AI in Filmmaking Just Got A Big Supporter: Christopher Nolan Himself
The legendary director is pretty positive about the new 'tool.'
In recent years artificial intelligence has advanced in leaps and bounds, leading to the creation of tools like ChatGPT. After the latter was released late last year and shown to be capable of creating sophisticated text content on complex subjects, it caused widespread panic and a sense of doom among many people employed in creative occupations.
Journalists, screenwriters, and filmmakers are increasingly concerned that AI may very soon take their jobs. In fact, one of the goals of the ongoing WGA strike is to limit and regulate the use of artificial intelligence in the industry. And yet, a prominent director has just come out in support of the use of AI to make movies.
In a recent interview with Wired, Christopher Nolan, the creative mind behind masterpieces like Dunkirk and Interstellar, spoke about AI's benefits for the filmmaking industry. He doesn't support the view that AI is powerful enough to destroy humanity. According to the famous director, it's not its power per se but its idolisation on our part that makes this technology dangerous.
'I feel that AI can still be a very powerful tool for us. I'm optimistic about that. I really am. But we have to view it as a tool. The person who wields it still has to maintain responsibility for wielding that tool. If we accord AI the status of a human being, the way at some point legally we did with corporations, then yes, we're going to have huge problems,' Nolan told Maria Streshinsky.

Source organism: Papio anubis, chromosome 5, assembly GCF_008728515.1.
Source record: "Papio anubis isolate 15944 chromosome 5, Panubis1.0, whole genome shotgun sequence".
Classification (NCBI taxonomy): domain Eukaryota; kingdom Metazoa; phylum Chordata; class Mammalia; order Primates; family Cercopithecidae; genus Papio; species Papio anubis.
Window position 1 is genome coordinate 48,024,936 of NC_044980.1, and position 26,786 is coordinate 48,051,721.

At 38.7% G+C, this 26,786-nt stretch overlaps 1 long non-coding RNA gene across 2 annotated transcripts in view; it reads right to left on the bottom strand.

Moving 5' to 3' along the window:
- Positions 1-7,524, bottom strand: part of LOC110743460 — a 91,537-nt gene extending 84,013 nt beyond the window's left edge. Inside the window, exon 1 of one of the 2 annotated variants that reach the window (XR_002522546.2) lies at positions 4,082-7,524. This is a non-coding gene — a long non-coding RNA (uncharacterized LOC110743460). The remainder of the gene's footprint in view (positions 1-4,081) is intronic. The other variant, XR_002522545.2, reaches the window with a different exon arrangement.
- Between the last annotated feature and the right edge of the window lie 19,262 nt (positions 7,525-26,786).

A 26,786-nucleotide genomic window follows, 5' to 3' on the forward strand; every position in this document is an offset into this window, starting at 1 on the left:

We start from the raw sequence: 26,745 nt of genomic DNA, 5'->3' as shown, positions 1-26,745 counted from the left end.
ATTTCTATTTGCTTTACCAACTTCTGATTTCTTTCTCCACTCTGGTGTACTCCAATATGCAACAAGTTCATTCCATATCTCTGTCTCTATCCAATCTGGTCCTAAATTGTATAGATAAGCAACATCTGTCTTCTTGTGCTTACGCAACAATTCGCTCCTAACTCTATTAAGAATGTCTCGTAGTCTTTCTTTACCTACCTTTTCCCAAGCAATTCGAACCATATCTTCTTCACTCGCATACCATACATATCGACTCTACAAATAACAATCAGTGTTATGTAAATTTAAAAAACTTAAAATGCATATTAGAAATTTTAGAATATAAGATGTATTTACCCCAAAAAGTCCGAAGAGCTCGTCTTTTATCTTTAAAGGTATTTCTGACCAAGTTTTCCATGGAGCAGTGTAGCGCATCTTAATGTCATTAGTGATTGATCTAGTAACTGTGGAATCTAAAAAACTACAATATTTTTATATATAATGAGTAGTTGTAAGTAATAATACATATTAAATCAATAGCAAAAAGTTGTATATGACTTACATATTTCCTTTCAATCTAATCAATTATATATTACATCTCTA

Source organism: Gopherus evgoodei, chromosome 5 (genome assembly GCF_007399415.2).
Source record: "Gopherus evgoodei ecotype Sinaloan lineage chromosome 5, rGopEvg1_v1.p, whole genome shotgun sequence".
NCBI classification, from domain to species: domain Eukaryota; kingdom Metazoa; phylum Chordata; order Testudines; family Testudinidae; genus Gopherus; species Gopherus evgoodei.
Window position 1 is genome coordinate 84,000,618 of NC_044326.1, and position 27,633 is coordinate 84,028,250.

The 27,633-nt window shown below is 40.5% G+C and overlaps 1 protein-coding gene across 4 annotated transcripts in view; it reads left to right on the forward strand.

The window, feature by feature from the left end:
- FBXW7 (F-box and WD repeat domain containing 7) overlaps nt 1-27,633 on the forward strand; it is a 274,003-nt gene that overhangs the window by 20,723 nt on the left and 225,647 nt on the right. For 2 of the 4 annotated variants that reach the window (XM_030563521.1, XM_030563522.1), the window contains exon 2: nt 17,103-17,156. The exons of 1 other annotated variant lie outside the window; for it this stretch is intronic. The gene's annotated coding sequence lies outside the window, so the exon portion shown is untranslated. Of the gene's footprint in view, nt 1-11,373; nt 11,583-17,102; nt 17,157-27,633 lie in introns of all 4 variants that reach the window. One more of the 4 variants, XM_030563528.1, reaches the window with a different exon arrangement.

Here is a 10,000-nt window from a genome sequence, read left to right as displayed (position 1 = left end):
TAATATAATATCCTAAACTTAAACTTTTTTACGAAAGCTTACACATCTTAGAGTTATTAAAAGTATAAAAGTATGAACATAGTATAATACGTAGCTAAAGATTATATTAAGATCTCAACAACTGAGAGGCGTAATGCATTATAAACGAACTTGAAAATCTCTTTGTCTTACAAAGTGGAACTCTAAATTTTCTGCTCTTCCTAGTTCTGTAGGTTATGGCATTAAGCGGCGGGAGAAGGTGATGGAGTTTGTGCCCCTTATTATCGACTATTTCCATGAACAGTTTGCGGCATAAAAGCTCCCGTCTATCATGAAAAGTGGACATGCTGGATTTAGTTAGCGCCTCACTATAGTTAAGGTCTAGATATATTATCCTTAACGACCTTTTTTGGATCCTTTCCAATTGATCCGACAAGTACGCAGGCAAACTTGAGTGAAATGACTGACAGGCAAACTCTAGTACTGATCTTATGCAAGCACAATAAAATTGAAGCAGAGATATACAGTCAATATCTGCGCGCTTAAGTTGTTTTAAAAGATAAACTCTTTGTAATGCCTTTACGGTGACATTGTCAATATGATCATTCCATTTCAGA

Moreover, the renowned director believes AI may be especially beneficial for filmmakers by helping them improve the quality and authenticity of movies, however ironic it may sound.
'The whole machine learning as applied to deepfake technology, that's an extraordinary step forward in visual effects and in what you could do with audio. There will be wonderful things that will come out, longer term, in terms of environments, in terms of building a doorway or a window, in terms of pooling the massive data of what things look like, and how light reacts to materials. Those things are going to be enormously powerful tools,' the Batman trilogy director said.
Nonetheless, Christopher Nolan has chosen not to employ AI in his own work. According to him, he's too much of a 'fusty filmmaker' for that. In fact, he still shoots his movies on film, and if he ever resorts to technology, he only uses it for 'what it's best for.'
Nolan's most recent film, Oppenheimer, is opening in theatres on 21 July.